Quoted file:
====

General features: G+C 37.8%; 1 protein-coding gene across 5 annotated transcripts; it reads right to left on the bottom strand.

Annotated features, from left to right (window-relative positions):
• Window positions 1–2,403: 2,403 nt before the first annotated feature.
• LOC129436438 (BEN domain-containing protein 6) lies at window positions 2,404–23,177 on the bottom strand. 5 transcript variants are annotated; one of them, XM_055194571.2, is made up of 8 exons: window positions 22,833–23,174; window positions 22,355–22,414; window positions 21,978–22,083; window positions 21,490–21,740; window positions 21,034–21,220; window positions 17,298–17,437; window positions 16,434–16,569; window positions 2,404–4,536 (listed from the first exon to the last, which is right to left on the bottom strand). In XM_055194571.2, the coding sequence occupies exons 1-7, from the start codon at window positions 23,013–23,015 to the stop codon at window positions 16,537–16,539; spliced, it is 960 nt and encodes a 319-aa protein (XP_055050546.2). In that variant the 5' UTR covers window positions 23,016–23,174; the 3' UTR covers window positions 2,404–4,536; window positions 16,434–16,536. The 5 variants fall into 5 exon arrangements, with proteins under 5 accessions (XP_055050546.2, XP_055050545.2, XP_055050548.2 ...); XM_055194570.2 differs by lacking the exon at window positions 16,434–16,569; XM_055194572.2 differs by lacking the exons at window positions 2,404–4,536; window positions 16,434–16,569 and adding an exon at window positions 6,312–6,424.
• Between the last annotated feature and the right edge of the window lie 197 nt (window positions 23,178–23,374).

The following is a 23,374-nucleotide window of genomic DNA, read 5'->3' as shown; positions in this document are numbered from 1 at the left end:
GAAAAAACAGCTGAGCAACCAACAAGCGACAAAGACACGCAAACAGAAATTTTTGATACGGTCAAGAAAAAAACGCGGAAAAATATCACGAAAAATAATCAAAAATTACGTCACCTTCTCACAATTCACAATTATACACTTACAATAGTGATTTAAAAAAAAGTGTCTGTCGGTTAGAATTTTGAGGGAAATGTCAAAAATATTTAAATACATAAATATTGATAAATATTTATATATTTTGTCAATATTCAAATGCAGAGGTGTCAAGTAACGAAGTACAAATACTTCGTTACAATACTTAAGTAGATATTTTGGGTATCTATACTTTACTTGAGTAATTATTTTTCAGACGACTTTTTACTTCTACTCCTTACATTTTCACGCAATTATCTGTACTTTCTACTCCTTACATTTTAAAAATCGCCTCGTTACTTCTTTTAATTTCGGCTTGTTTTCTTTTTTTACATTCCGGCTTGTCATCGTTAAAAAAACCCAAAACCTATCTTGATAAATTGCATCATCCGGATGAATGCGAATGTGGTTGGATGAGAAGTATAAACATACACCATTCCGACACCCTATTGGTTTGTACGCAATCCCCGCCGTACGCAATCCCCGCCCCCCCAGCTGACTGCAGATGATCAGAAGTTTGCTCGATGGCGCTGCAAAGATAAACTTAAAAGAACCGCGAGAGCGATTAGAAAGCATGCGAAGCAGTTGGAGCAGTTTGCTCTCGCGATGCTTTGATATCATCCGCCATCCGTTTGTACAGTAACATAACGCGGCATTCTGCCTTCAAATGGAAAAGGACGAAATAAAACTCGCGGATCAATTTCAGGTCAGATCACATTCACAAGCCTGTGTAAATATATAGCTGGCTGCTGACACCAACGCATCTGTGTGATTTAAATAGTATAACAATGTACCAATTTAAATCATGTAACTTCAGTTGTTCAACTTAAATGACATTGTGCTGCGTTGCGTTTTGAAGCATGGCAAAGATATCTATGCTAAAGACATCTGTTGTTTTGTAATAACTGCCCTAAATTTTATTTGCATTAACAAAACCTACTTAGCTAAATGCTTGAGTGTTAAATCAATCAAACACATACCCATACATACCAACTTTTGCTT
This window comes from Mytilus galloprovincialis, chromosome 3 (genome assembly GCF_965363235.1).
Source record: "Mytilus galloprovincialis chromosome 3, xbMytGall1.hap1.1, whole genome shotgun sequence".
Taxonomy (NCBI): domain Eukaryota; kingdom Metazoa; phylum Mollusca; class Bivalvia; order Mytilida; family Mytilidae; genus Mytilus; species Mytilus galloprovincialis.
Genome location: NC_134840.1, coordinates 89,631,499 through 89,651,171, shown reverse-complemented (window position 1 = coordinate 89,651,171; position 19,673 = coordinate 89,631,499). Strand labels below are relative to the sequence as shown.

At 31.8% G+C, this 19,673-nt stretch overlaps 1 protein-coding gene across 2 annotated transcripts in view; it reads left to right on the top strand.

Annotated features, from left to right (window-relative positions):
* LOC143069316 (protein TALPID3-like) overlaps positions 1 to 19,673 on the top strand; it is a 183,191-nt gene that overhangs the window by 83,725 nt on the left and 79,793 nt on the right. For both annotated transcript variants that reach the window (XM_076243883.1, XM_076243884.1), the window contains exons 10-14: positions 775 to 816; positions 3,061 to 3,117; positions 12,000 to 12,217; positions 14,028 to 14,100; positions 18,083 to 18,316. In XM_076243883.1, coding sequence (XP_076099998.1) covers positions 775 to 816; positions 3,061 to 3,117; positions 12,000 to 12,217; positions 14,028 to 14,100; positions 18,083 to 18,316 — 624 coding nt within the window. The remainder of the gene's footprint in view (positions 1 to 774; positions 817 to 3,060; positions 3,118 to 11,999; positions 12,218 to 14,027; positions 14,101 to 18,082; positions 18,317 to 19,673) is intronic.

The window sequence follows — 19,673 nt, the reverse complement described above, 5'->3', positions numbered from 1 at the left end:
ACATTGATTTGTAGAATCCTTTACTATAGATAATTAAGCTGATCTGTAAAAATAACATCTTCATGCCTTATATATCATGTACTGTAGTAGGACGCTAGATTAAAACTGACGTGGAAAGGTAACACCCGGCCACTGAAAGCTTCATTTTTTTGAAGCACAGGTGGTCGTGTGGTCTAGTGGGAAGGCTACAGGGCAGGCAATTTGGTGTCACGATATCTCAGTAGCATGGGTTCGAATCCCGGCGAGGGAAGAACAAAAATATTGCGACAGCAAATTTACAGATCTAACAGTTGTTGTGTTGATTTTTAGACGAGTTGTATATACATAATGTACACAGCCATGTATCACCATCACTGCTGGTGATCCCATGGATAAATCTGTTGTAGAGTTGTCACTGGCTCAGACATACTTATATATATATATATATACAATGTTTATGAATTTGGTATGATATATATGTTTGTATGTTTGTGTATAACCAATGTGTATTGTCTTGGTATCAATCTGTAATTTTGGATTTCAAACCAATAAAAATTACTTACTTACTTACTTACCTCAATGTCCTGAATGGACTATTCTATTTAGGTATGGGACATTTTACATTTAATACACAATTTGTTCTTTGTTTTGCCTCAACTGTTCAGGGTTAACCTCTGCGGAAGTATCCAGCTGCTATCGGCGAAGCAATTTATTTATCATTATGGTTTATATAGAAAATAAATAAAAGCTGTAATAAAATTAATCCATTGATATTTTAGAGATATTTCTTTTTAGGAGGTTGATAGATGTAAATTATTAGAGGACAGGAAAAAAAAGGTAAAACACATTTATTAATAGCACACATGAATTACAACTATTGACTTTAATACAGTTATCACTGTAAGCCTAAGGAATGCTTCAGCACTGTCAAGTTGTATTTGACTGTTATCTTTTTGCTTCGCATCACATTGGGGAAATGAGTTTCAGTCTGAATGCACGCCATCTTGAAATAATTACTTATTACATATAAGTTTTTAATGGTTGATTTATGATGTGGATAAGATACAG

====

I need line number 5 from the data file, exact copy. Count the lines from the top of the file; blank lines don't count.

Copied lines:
• Between the last annotated feature and the right edge of the window lie 197 nt (window positions 23,178–23,374).